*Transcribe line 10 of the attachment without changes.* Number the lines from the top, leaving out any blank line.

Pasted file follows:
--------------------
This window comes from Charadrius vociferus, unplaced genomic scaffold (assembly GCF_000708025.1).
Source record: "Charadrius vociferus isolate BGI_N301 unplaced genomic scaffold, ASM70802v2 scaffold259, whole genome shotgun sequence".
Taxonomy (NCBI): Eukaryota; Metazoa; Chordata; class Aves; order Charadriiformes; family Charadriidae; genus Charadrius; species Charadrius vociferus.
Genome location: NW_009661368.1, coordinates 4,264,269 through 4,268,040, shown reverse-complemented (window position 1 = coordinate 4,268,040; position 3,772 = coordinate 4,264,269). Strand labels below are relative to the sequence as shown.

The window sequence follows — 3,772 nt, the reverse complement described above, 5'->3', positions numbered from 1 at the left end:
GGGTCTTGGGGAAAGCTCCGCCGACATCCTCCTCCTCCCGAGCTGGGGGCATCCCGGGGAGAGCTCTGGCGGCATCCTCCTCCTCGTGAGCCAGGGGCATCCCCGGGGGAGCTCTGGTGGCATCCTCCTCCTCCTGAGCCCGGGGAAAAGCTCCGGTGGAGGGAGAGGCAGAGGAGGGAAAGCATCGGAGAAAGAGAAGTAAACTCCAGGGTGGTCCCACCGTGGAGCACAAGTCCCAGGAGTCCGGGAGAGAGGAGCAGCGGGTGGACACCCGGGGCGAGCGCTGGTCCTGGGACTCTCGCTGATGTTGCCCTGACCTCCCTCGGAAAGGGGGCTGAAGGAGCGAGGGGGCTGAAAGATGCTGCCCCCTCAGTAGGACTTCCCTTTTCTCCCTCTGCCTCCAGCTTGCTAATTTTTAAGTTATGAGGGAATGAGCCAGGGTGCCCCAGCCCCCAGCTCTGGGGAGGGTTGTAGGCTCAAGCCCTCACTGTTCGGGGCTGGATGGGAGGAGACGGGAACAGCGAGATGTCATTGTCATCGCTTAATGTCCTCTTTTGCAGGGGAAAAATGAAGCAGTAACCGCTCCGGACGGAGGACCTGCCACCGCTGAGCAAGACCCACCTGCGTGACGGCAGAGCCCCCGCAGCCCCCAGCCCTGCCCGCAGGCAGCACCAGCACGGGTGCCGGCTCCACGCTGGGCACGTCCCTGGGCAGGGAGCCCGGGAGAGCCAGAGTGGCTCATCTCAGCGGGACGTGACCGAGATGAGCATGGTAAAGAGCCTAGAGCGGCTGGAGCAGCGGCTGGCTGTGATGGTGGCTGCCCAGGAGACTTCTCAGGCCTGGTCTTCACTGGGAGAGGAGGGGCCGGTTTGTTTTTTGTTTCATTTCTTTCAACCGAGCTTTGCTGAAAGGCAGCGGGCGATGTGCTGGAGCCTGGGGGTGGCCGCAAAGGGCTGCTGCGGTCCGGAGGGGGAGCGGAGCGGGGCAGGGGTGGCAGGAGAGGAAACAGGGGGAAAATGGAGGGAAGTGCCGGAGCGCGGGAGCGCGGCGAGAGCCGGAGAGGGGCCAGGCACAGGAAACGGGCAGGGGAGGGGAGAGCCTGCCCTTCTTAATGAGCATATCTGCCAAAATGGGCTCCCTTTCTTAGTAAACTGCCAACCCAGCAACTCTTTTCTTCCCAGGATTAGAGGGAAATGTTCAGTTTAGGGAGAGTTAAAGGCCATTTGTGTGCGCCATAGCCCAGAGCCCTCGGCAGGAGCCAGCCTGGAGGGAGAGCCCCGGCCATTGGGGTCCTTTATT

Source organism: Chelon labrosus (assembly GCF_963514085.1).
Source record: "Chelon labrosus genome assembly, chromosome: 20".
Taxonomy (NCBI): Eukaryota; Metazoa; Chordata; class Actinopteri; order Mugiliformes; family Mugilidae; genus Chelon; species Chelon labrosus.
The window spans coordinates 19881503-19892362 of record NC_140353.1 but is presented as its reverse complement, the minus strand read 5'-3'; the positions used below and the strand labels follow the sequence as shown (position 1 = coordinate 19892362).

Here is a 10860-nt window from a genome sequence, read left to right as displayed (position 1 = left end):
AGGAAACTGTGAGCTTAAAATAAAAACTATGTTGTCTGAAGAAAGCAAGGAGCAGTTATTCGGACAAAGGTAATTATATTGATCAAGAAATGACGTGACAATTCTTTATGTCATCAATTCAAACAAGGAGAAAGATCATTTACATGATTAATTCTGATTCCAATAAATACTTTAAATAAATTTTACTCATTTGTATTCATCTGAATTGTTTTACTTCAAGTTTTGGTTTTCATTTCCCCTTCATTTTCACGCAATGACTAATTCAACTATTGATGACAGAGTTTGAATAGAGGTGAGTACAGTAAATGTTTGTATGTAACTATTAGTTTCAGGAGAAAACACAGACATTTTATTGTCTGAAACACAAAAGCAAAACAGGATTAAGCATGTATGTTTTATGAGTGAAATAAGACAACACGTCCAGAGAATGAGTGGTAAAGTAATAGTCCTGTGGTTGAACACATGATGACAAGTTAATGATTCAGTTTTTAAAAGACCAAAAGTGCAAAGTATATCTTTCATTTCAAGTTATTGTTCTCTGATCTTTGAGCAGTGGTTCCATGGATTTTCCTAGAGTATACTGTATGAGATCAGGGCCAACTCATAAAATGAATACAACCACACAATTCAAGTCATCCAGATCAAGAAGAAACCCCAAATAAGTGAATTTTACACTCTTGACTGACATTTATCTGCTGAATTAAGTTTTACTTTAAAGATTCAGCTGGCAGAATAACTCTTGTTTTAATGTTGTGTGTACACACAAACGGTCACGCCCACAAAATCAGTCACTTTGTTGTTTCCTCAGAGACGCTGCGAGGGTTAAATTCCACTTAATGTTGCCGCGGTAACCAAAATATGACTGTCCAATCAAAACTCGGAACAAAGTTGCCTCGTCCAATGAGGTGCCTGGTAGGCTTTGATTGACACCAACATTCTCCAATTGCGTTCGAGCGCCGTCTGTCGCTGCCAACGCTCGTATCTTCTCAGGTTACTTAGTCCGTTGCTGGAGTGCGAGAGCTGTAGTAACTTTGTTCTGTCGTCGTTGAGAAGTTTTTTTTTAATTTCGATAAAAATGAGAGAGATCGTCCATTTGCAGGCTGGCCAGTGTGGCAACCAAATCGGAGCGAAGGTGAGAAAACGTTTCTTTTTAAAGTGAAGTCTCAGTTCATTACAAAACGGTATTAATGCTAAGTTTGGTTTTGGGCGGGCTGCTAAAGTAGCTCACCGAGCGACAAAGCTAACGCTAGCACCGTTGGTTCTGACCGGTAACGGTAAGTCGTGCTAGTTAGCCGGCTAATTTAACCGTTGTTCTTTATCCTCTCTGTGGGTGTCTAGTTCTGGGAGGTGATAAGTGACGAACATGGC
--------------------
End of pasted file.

The window spans coordinates 19881503-19892362 of record NC_140353.1 but is presented as its reverse complement, the minus strand read 5'-3'; the positions used below and the strand labels follow the sequence as shown (position 1 = coordinate 19892362).